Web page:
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As a researcher, it's important to use validated scales to ensure reliability and improve interpretation of research results. The Marketing Scales database provides an easy, unified source to find and reference scales, including information on reliability and validity.
Krista Holt
Senior Director, Research & Design, Vital Findings

reasoning

This six item, six-point Likert-type scale measures an individual difference characteristic that varies between people by how much weight is placed on “reason” versus “feelings” when making decisions.  Three of the statements refer to financial or product choice situations while the other three items are more general.

With five, six-point Likert-type items, the scale measures the degree to which a person tends to process information such that it is conscious, intentional, analytic, and relatively affect free.

With four, seven-point items, this scale measures how fully a person understands a particular experience he/she has had in terms of why it was chosen and the reasons it was liked/disliked.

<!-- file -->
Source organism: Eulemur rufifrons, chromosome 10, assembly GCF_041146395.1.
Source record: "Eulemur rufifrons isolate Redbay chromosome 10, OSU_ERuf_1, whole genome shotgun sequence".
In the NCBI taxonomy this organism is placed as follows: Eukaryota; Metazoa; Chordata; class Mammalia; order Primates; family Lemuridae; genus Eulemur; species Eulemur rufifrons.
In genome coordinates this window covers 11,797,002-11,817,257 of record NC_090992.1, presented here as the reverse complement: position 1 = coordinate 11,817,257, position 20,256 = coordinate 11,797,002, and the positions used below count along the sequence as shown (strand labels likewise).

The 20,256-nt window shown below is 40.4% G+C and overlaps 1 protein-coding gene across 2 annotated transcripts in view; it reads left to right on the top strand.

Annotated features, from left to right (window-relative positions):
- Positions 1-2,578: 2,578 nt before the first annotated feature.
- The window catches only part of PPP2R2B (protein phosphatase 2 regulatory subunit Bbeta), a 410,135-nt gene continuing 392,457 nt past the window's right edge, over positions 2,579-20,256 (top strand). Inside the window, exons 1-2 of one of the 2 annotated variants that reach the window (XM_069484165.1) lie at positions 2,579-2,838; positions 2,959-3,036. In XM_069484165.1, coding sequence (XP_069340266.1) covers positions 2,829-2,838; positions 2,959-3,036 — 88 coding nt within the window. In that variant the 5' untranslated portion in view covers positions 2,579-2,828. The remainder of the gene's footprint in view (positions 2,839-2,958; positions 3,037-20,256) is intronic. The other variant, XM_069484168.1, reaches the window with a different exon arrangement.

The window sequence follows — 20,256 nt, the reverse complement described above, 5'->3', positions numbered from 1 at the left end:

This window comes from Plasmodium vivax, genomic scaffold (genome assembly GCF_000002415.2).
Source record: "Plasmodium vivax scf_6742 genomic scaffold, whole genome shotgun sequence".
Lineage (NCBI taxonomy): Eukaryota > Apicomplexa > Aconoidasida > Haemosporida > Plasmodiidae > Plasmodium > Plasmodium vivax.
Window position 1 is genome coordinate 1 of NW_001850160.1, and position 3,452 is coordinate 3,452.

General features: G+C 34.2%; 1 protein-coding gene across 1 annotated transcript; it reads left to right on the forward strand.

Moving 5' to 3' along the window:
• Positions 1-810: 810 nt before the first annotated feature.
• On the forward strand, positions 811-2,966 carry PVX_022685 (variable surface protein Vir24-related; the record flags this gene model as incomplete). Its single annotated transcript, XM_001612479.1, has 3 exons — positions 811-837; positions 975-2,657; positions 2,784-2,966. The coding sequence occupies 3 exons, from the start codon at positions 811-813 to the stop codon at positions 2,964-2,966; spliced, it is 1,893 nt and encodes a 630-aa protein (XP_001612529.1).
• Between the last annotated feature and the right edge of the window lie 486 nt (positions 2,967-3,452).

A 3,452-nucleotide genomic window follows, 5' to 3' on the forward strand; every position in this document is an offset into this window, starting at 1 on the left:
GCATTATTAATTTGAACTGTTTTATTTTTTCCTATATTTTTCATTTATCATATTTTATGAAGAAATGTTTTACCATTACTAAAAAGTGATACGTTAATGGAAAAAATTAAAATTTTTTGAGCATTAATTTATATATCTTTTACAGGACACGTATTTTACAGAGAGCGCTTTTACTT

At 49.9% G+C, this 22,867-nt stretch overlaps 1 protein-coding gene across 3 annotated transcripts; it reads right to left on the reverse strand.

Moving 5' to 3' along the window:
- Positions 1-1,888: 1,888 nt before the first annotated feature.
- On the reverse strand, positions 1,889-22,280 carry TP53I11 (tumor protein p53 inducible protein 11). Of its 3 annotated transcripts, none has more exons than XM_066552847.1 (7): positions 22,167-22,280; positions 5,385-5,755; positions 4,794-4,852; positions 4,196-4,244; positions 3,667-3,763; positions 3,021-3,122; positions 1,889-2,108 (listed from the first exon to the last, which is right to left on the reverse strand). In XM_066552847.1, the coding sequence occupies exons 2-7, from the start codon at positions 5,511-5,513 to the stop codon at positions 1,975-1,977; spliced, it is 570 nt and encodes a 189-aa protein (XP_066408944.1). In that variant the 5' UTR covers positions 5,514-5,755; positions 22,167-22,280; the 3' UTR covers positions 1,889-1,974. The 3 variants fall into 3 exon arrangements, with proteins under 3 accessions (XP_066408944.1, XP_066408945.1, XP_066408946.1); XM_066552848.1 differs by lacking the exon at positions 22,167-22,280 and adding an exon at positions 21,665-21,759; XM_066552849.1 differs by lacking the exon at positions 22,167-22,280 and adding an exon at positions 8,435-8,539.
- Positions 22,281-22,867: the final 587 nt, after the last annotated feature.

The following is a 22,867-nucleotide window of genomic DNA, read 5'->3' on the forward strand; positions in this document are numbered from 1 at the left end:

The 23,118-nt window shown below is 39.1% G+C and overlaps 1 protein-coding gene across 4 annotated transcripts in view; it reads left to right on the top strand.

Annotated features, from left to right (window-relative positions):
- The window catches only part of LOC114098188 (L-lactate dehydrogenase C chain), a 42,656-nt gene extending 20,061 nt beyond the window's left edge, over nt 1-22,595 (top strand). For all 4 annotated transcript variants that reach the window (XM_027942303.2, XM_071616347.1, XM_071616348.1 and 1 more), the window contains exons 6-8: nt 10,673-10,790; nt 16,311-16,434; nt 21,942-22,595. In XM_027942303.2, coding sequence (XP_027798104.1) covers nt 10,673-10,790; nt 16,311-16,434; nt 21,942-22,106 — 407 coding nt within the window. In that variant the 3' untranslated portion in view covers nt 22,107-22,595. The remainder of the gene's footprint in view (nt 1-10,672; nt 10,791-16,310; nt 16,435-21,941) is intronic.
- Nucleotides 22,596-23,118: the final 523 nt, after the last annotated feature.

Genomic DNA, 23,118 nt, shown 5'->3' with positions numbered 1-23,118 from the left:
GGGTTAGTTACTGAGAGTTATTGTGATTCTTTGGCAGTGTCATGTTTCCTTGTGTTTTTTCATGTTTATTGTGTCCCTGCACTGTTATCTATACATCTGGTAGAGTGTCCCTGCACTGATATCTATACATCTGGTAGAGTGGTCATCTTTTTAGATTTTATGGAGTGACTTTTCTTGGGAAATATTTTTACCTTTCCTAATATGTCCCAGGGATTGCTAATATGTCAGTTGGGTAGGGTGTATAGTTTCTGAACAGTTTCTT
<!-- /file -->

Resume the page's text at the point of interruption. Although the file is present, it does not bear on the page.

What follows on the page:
Ten, five point Likert-like items are used in this scale to measure the degree to which a person who has recently engaged in a certain task describes his/her processing of information to have been done in a logical, rule-based manner.

The scale uses several statements to measure the degree to which a person tends to resolve conflicts with his/her spouse by use of reason and negotiation rather than coercive means.

The seriousness of a situation is measured in this scale using five, seven-point bi-polar adjectives.

Three, seven-point Likert-type items are used to measure the degree to which a consumer is sensitive to the "allocative" effects of prices such that buying an expensive product leaves less money for other purchases.

The scale is composed of three questions that are intended to measure the amount of difficulty a person has had in stating reasons for a behavior or decision he/she has made.

The scale is composed of three statements measuring the extent to which a person believes a decision that has been made makes sense and is easy to support.

The scale has four semantic-differentials and is intended to measure how easy a person views something to be or to have been. In Tybout et al. (2005), subjects were asked about the ease of giving reasons to drive a particular car.